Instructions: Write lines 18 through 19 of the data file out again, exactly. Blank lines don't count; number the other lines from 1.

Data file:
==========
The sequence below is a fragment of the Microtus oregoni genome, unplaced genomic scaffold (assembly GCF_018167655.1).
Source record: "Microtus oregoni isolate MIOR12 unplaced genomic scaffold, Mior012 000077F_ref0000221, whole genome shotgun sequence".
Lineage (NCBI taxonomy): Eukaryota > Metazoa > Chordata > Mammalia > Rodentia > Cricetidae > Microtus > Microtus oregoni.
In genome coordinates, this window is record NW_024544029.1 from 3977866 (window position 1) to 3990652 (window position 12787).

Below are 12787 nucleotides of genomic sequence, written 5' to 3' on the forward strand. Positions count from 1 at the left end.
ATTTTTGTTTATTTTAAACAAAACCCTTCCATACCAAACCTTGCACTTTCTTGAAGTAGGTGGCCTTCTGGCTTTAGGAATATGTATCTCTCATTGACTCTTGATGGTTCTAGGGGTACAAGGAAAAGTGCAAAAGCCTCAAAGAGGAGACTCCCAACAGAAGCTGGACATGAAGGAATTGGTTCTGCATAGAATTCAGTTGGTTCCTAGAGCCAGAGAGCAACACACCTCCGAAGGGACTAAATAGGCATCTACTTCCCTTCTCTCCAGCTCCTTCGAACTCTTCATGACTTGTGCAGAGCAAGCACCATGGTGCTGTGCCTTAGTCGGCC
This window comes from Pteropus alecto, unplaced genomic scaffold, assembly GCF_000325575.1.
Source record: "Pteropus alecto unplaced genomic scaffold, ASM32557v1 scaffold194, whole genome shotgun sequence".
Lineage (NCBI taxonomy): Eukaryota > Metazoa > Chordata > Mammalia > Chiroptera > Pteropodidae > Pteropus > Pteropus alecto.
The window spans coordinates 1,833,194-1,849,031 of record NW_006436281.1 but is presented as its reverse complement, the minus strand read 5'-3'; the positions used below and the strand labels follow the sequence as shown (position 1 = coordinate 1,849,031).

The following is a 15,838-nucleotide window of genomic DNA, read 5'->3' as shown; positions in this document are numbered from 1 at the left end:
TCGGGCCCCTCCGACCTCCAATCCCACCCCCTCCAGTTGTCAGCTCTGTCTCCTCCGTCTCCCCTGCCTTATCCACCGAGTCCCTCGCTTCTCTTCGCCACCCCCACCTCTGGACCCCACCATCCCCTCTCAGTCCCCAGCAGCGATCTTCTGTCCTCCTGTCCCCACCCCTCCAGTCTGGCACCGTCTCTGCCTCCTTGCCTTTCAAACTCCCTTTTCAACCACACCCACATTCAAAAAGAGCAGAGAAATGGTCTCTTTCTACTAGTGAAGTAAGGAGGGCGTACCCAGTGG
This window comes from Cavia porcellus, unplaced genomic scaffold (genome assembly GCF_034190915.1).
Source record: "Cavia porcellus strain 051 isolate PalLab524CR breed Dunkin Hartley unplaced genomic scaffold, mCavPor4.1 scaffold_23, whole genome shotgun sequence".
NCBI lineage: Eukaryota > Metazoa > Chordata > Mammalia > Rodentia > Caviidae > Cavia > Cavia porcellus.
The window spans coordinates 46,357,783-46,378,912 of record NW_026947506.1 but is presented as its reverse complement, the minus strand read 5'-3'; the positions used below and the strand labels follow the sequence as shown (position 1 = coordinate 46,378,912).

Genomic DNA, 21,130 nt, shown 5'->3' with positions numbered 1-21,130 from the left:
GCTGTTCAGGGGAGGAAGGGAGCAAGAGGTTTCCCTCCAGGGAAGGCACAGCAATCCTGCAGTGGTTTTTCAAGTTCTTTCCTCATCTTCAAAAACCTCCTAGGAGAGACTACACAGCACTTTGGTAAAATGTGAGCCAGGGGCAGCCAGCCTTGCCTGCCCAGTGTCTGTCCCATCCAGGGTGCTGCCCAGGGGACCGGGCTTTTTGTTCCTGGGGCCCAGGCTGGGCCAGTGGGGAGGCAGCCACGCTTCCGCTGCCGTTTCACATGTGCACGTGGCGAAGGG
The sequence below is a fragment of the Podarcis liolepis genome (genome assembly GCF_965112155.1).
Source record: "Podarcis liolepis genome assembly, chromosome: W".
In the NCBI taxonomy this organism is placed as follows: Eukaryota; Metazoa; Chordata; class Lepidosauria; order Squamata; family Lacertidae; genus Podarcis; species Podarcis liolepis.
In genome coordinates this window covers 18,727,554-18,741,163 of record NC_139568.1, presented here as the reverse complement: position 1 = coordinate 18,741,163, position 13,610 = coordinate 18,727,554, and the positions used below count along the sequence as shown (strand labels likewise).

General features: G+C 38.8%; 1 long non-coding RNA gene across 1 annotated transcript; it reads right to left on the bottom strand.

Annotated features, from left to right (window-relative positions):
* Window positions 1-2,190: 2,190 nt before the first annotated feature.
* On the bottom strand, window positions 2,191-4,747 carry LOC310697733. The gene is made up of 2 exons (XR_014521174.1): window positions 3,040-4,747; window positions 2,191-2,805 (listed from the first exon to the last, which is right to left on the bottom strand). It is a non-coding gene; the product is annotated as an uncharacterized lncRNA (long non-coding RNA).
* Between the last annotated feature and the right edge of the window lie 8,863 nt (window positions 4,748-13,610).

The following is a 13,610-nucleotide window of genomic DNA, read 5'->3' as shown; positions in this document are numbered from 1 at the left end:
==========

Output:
GCTGTTCAGGGGAGGAAGGGAGCAAGAGGTTTCCCTCCAGGGAAGGCACAGCAATCCTGCAGTGGTTTTTCAAGTTCTTTCCTCATCTTCAAAAACCTCCTAGGAGAGACTACACAGCACTTTGGTAAAATGTGAGCCAGGGGCAGCCAGCCTTGCCTGCCCAGTGTCTGTCCCATCCAGGGTGCTGCCCAGGGGACCGGGCTTTTTGTTCCTGGGGCCCAGGCTGGGCCAGTGGGGAGGCAGCCACGCTTCCGCTGCCGTTTCACATGTGCACGTGGCGAAGGG
The sequence below is a fragment of the Podarcis liolepis genome (genome assembly GCF_965112155.1).